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Published on November 25th, 2013 | by Emily Corbett


The Puzzle That Runs A Factory

By Simon Bowly, Monash University

This student took part in the 2012/13 AMSI Vacation Research Scholarship program. For more information on this years program please click here

Let’s say you’re in charge of a factory. You have a certain number machines for specific tasks and workers who are needed to complete your production. It turns out a simple sounding maths puzzle can be used to make the best use of your available workers and complete production in the shortest time.

This puzzle is called Graph Colouring. A graph is a series of nodes, which in our factory represent tasks, and edges which connect them. An edge connects two nodes if the tasks they represent require the same person or piece of machinery to complete.

In Graph Colouring, every node is assigned a colour, such that any two nodes connected by an edge do not have the same colour. For our factory, colouring the graphs in this way ensures no one has to do two tasks at once. Each colour represents a time slot, so our aim is to use as few colours as possible, so production is completed in the shortest time.

This sounds like an extremely simple problem in principle, but it is among a class of problems in computational mathematics called NP-complete. This means that the only sure way to find the best solution to a graph colouring problem is to check every possible solution.

To get around this, there are a number of fast algorithms called heuristics which are guaranteed to find a solution (not necessarily the best solution) in reasonable time. The challenge then is to decide which heuristic is the best one to use for the problem you have to solve.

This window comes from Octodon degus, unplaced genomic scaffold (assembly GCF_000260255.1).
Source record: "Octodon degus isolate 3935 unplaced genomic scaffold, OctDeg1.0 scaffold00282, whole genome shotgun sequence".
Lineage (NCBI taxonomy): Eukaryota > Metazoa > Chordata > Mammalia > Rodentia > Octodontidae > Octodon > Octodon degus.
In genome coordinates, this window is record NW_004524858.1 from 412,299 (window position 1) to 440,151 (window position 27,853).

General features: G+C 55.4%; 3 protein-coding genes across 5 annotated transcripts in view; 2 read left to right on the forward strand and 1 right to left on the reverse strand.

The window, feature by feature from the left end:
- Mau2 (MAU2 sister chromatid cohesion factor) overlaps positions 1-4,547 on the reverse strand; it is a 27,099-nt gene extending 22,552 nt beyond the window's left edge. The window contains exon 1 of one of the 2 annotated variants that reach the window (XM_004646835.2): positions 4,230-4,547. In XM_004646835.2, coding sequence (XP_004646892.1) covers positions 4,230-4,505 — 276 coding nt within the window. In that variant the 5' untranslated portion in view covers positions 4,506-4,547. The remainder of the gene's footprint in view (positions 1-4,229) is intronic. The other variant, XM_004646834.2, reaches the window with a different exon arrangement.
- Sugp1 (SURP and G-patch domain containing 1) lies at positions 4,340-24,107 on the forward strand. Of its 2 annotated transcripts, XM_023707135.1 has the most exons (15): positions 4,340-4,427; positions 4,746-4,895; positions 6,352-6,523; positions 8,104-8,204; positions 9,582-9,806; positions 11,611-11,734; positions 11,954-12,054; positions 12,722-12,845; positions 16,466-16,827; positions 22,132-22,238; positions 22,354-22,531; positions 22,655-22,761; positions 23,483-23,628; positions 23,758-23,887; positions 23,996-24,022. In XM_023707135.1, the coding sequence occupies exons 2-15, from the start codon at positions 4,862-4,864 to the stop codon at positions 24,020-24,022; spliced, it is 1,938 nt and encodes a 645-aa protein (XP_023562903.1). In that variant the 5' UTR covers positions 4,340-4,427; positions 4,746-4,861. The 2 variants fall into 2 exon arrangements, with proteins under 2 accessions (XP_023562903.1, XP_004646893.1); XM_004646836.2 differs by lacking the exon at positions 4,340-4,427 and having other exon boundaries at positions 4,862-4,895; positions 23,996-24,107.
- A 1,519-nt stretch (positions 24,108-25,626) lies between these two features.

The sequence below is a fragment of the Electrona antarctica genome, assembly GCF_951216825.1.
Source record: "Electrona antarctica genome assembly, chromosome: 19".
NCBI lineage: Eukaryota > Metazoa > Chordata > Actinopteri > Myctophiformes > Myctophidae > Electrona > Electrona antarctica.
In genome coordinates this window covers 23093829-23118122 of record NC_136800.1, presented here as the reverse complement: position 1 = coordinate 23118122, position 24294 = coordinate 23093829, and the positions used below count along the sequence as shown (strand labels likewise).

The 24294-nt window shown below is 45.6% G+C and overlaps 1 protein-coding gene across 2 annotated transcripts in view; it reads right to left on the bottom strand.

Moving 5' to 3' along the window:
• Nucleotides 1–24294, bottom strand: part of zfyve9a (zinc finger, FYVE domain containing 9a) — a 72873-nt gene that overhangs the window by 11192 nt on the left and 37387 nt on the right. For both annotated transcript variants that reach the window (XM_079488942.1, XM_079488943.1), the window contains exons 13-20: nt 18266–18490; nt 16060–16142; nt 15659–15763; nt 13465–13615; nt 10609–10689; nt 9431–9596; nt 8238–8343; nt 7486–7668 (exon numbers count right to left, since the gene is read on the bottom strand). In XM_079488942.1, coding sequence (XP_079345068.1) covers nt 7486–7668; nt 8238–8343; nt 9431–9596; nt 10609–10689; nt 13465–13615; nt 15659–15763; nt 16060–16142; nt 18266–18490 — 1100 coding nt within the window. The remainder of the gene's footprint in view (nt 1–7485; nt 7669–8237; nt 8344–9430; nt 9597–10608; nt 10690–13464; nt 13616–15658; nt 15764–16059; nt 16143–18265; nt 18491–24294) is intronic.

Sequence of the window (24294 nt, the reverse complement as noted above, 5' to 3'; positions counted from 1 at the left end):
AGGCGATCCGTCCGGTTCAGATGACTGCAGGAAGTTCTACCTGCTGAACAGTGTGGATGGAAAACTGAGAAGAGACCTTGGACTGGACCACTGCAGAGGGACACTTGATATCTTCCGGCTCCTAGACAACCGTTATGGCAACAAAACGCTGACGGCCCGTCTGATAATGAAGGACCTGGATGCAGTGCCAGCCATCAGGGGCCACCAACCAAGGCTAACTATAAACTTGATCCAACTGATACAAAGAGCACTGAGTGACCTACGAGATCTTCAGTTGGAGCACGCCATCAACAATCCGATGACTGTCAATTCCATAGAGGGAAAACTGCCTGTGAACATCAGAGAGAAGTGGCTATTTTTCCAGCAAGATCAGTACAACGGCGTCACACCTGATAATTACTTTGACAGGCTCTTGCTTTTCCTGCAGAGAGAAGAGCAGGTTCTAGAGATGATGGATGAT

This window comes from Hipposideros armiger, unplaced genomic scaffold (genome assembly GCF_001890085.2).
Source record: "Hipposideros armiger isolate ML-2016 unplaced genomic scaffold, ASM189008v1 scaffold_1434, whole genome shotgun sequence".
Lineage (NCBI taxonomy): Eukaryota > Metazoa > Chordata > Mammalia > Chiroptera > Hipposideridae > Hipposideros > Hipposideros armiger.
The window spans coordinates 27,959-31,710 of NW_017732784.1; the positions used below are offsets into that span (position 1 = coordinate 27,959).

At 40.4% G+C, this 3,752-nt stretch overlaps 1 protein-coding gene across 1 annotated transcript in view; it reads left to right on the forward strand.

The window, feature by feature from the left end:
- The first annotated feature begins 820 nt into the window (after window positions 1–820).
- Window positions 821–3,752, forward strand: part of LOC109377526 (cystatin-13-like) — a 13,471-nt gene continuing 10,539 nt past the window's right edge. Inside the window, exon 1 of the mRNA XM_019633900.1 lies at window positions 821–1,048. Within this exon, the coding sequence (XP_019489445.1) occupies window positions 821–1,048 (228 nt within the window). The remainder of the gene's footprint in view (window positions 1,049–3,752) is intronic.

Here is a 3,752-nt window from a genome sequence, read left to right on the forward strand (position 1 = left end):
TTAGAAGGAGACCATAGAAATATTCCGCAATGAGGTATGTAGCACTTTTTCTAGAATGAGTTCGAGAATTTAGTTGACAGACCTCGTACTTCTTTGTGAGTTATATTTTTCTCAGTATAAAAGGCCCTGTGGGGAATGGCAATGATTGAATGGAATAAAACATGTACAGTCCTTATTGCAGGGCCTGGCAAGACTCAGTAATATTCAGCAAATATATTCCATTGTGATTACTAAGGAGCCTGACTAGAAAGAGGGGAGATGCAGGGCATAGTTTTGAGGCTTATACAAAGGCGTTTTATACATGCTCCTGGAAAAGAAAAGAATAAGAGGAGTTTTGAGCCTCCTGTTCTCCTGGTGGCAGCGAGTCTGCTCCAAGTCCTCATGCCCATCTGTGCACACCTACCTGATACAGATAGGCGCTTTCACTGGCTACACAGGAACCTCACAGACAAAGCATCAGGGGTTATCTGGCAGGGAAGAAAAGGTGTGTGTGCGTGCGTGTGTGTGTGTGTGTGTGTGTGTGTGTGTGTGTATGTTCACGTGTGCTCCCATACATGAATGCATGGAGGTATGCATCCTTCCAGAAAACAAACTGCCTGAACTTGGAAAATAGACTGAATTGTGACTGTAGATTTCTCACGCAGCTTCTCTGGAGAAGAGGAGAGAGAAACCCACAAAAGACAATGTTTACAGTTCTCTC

To help decide this, we need a useful body of data against which we can compare a new graph. We classify these graphs based on their features, some easy to calculate values which quickly tells which graphs in our body of data are the closest matches.

Generating this body of data is an interesting task: it has been found that simply generating random graphs does not produce enough graphs which really challenge the available heuristics. So we turned to a biologically inspired process called a Genetic Algorithm. All a Genetic Algorithm needs is a way to measure how ‘fit’ a graph is (how well it suits our purposes), and a way to breed new instances from old ones, and we can let nature run its course.

If defined properly, eventually the genetic algorithm evolves graphs with the properties we want. Most of this hinges on the fitness function. In the case of this project, the fitness function compares the performance of two heuristics on the same graph, giving a higher score to graphs which are hard for one heuristic. The scores are also weighted by target values of the graph features we want to explore.

The result is a group of graphs with a wide range of features which challenge the capabilities of the heuristics we’re testing. With this data available, any new graph colouring problem can simply be compared to the known graphs, which tells us which heuristic to use for the best result.

Thanks to Graph Colouring, things will be running smoothly in no time!


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